Cidery. I have a conversation last night with some friends who had visited some French 'cideries' and who wanted to know if it was the same in the UK. "No", I said. Well, I am a fool. Here is the term, alive and kicking. Is it a proper word in English though? Oh, who cares! Yes, I like to think it is (although it does sound a little odd!)
I am a little surprised to find an In bottle fermented cider in a standard beer/cider bottle. I guess the pressure must have been alleviated somehow or it will definitely have popped by now. And at 6.5% its gone through most of its fermentation (i.e. the sugar has pretty much all turned to alcohol).
I will have to look more into this - I thought that in bottle fermentation created a more fizzy, champagne style cider... but then it could just be more like bottle conditioning, where a cider is allowed to finish its fermentation in the bottle.
It certainly pours fizzy, and is a mellow golden colour with a nice tangy bittersweet cider smell to it. It is hazy too, which just shouts 'natural' to me!
To taste, it is a fairly straightforward west country/Herefordshire cider... although to put that into its perspective, its a really good west country cider. It feels a little sweeter than medium dry though - it must be because the tannins are very understated and there is a good measure of acid to balance things out.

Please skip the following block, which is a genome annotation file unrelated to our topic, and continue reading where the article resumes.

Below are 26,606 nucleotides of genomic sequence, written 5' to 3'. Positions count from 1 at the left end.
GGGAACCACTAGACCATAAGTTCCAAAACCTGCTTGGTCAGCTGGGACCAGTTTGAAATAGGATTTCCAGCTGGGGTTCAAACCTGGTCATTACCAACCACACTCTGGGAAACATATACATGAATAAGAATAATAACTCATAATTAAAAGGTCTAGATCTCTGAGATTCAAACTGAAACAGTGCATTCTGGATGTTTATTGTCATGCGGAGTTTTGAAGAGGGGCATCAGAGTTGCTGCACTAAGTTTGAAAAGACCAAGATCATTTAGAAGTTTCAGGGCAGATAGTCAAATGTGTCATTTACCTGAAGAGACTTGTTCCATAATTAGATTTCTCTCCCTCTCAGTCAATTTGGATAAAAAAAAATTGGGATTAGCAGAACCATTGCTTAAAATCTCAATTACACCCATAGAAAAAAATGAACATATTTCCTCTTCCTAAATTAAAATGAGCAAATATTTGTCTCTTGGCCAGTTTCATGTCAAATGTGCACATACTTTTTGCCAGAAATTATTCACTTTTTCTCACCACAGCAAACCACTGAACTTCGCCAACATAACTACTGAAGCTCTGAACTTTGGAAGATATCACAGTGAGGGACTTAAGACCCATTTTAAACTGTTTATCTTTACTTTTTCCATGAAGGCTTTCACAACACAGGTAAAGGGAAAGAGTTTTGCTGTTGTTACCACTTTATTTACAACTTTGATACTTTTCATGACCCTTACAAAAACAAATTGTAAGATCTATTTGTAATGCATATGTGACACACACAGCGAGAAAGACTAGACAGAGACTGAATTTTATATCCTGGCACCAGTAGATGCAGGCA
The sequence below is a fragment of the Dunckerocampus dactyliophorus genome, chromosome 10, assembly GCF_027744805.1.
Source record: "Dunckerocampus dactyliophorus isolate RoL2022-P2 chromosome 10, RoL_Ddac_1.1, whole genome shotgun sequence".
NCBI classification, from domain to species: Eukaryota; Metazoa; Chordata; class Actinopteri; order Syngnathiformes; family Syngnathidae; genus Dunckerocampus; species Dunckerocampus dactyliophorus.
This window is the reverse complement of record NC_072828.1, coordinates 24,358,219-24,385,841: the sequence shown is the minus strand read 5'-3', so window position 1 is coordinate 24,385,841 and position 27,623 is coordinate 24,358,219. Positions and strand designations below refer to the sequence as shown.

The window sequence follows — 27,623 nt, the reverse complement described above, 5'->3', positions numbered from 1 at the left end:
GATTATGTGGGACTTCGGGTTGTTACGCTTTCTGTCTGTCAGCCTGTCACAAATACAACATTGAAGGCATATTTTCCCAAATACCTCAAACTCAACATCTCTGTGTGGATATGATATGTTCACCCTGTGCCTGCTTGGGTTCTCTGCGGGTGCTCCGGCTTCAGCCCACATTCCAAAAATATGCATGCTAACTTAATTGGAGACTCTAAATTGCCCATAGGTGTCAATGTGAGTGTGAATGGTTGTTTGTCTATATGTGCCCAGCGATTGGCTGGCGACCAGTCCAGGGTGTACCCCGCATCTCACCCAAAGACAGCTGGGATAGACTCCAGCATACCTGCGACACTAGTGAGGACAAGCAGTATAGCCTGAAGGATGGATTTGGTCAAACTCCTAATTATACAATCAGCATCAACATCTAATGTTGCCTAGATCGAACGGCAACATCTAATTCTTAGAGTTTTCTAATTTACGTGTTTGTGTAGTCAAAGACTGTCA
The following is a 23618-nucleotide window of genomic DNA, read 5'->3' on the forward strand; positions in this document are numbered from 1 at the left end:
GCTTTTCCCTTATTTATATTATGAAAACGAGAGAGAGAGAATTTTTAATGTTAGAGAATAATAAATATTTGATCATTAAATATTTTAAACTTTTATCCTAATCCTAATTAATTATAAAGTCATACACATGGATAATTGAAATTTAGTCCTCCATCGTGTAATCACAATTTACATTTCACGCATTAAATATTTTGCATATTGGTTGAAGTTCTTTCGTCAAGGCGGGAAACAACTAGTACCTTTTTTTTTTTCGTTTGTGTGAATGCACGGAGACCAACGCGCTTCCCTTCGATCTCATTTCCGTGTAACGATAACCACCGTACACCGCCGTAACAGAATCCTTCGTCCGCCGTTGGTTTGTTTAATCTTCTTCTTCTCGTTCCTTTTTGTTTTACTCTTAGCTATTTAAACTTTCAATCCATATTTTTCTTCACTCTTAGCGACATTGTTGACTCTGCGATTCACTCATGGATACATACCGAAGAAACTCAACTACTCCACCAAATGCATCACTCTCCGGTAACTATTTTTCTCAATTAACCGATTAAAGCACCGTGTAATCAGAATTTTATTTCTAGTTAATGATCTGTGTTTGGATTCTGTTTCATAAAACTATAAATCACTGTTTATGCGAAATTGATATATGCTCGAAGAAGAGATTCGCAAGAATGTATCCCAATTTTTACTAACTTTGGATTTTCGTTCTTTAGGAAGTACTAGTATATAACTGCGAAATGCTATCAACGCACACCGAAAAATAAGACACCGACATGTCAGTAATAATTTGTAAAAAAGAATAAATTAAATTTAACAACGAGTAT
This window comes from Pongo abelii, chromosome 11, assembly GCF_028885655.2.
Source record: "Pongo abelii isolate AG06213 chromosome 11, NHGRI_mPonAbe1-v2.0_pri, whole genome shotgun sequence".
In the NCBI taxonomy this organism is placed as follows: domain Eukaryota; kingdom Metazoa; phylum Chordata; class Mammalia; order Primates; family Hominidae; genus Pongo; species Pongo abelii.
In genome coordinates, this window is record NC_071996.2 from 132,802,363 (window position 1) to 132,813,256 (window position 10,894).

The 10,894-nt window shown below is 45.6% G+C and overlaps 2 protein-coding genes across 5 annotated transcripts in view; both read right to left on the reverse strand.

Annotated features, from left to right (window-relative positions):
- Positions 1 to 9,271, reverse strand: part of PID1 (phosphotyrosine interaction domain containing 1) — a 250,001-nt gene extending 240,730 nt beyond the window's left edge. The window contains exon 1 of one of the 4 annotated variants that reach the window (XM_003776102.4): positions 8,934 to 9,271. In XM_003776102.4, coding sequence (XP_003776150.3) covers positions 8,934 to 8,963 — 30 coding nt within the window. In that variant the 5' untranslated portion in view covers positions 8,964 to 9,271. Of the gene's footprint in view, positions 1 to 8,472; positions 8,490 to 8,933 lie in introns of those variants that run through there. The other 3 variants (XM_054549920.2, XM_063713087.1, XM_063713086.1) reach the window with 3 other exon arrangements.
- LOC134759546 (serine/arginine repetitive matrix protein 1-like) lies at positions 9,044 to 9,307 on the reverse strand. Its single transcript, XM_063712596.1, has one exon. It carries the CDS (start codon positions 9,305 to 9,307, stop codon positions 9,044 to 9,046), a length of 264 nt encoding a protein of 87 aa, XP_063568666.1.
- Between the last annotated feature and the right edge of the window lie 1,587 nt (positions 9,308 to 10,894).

Balanced is a word that I would use about this one. The sweetness and tannins linger together through a fairly long aftertaste. Mind you, I didn't leave it for too long before my next gulp!!!
Overall, I really like this cider. Whilst its competing with some of the best cider in the country, being in Herefordshire, it holds its own and deserves its silver apple with a score of 86/100
Wednesday, 30 November 2011
Back to cider from the Bristol Cider Shop.
Now, I hear all about Olivers Perries, which seem to win so many competitions that I think they must just have an honorary position. Oliver's ciders though... these are equally respected (and win competitions too) but I just haven't seen them around so much.
Oliver's as a company have a great rap. Tom Oliver is one of the key figures in the resurgence of perry as a quality, artisan product. In fact, this could be why his cider is overlooked in favour of his perry (well, thats my take on it). He is also another cracking cider bloke. Most cider people are nice enough - this should encourage consumers to meet them more. Travelling and visiting a cider company must surely be the best way to buy cider!
This cider pours with a very low sparkle - pretty much flat (but with a few bubbles) at the start. It also has a low fruity aroma, which smells slightly sharp smelling which is odd for a Herefordshire Cider (but then, am I just getting the whole county style wrong?).
Oooh - it has an extremely bittersharp taste to it. Sure there are plenty of tannins in here... but there is a very fruity acid to it too. Now, this cannot be desert fruit, as the tannin is high and the cider is full and dry. However, its also leaning away towards the sharp side. So that must makes the fruit bittersharp.